February 05, 2014 | By Scott Minerd, Global CIO
Today, economic fundamentals in the United States are as strong as they have been since 2011. One would expect, therefore, that bond yields would rise and equities would rally. Instead, recent turmoil in emerging market countries has led to lower Treasury yields and a sell-off in U.S. equities.
Now, with the 10-year Treasury yield sitting at about 2.67 percent, there is probably more risk that interest rates will decline further rather than rebound over the short-term. However, the window for bond prices to rise is limited, so selecting credits carefully is key. Over the longer term, improving economic fundamentals in the United States will ultimately drive interest rates higher.
The indicators that I typically follow do not suggest that we have established a major top in the U.S. stock market. The current sell-off feels more like a healthy correction, the first since the last major correction in 2011. I am somewhat surprised by the timing of the latest rout, given the typical seasonal strength in January and February, but the U.S. Federal Reserve is finally letting markets self-correct after years of intervention since the 2008 financial crisis. We will likely look back on this time as an opportunity to buy.
Historically, rising equity prices have been associated with falling bond prices (rising bond yields), as stronger economic fundamentals drove investors to stocks and away from bonds, and weaker economic growth produced the reverse. However, over the past few years, equity and bond prices began moving together as both markets were inflated by floods of liquidity from accommodative U.S. monetary policy, which distorted the traditional relationship. After tapering of quantitative easing by the U.S. Federal Reserve was first suggested in mid-2013, markets began returning to more normal correlations, driven not by expectations of continued quantitative easing, but by the economic outlook.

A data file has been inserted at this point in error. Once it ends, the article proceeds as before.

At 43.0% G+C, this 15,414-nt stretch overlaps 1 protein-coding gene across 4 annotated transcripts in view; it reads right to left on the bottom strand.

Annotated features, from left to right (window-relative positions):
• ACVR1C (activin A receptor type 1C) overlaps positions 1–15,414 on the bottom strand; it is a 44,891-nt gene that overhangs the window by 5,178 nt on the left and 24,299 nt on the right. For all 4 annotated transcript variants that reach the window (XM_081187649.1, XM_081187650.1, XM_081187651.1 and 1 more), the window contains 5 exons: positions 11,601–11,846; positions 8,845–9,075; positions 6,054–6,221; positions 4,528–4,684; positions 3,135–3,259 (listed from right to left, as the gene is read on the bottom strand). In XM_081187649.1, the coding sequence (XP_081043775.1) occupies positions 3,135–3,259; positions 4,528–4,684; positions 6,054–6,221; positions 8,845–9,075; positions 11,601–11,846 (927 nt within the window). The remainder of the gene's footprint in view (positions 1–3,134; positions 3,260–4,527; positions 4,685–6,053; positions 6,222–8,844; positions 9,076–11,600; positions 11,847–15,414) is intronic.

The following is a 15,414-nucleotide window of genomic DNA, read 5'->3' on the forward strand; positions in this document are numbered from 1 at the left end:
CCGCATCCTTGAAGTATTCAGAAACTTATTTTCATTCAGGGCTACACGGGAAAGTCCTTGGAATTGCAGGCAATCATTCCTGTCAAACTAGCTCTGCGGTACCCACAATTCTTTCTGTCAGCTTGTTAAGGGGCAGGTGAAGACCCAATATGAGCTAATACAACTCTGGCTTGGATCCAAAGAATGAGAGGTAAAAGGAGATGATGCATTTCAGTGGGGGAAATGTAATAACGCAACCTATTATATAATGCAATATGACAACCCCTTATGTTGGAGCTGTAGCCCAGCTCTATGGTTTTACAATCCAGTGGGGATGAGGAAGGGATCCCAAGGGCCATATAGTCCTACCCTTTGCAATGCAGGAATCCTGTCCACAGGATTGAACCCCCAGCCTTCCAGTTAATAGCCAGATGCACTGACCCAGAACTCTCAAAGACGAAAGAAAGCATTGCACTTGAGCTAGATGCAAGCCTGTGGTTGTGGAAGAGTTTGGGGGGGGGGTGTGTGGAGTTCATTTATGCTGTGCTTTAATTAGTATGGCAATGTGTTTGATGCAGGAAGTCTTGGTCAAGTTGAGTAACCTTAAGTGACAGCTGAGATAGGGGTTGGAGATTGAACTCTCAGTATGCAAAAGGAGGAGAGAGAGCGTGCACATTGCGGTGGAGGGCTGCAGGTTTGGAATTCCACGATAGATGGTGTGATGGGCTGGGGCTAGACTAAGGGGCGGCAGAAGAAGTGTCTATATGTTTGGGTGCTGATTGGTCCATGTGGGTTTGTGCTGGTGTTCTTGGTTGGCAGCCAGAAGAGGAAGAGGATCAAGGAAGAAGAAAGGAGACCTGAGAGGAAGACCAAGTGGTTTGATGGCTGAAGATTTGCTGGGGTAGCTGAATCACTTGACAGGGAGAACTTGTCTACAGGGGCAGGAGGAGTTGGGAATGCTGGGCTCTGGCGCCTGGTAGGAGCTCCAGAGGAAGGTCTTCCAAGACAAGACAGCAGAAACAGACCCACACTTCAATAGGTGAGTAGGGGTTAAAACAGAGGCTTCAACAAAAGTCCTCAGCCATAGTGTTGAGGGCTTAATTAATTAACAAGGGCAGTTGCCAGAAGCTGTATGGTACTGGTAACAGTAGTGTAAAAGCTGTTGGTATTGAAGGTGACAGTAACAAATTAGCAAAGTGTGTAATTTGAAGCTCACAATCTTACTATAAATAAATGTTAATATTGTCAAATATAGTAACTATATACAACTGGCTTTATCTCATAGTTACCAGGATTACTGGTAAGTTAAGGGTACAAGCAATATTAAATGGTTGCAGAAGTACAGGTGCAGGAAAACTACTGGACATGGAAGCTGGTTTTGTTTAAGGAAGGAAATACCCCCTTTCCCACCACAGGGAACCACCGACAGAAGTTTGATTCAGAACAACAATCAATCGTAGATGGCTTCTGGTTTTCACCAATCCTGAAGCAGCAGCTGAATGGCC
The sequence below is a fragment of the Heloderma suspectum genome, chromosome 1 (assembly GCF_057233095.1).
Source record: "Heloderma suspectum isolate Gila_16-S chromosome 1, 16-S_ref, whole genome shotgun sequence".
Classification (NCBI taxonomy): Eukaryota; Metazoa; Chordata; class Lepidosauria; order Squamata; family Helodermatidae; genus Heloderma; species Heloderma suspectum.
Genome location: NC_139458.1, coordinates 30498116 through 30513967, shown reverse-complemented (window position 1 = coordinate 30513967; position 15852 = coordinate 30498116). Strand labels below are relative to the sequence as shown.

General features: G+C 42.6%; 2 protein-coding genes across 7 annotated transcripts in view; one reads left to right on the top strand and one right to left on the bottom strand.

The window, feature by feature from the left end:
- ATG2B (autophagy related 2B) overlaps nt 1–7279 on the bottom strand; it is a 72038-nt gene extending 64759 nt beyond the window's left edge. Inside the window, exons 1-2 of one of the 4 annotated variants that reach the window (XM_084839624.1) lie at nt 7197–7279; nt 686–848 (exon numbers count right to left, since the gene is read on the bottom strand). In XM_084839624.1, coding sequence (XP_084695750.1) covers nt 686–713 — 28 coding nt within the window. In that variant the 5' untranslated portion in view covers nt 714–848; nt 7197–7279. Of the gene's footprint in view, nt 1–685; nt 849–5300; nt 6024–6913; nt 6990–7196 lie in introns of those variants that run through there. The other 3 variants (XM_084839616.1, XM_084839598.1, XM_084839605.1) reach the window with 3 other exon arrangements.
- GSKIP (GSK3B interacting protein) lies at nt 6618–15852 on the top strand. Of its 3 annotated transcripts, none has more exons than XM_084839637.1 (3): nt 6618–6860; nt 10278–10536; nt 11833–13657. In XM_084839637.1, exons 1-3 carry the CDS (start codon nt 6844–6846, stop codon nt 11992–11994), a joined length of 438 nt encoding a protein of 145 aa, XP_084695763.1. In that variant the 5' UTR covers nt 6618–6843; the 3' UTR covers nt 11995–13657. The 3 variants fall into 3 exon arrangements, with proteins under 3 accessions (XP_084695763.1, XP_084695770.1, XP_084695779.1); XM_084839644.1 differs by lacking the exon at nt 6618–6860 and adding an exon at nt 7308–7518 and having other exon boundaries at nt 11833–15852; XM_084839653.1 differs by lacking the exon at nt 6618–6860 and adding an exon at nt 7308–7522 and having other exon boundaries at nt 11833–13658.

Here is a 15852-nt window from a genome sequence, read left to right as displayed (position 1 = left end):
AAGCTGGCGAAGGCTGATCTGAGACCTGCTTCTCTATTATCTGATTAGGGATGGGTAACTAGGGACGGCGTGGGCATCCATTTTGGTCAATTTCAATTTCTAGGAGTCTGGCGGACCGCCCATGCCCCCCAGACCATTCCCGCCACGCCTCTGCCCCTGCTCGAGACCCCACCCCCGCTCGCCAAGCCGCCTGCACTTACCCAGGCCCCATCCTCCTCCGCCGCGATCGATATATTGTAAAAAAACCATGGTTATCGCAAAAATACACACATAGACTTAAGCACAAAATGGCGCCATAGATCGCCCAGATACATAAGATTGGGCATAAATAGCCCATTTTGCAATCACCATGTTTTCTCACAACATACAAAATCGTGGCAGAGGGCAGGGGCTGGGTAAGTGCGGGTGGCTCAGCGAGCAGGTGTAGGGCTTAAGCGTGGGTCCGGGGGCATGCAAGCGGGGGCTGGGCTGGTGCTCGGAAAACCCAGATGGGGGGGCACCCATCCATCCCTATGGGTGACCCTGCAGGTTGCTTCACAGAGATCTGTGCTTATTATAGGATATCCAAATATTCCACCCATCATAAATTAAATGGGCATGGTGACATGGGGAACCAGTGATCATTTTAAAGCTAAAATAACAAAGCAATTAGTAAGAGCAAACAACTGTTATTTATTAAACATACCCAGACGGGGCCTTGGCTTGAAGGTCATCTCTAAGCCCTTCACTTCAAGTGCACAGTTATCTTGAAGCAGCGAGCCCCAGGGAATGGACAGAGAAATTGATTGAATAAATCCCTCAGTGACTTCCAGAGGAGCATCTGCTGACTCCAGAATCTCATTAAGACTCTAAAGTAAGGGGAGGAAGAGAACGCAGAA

Source: Bloomberg, Guggenheim Investments. Data as of 1/31/2014.
This article is distributed for informational purposes only and should not be considered as investing advice or a recommendation of any particular security, strategy or investment product. This article contains opinions of the author but not necessarily those of Guggenheim Partners or its subsidiaries. The author’s opinions are subject to change without notice. Forward looking statements, estimates, and certain information contained herein are based upon proprietary and non-proprietary research and other sources. Information contained herein has been obtained from sources believed to be reliable, but are not assured as to accuracy. No part of this article may be reproduced in any form, or referred to in any other publication, without express written permission of Guggenheim Partners, LLC. ©2014, Guggenheim Partners. Past performance is not indicative of future results. There is neither representation nor warranty as to the current accuracy of, nor liability for, decisions based on such information.
Despite a strong March 2021 jobs report, full employment remains far away.
A Green New Deal should not be viewed as a big government program, but as an opportunity to reinvent vast swaths of the U.S. economy while pursuing the laudable goal of carbon neutrality.
Even as credit spreads have narrowed, further value remains.
Portfolio Manager Adam Bloch and Matt Bush, a Director in the Macroeconomic and Investment Research Group, share their outlook for the first quarter 2021.
Scott Minerd, Chairman of Investments and Global CIO, discussed his outlook for markets and the economy with CNBC’s Brian Sullivan during the Milken Institute 2020 Global Conference.
You are now leaving this website.Guggenheim assumes no responsibility of the content or its accuracy.
Your browser does not support iframes.
2021 Guggenheim Partners, LLC. All rights reserved. Guggenheim, Guggenheim Partners and Innovative Solutions. Enduring Values. are registered trademarks of Guggenheim Capital, LLC.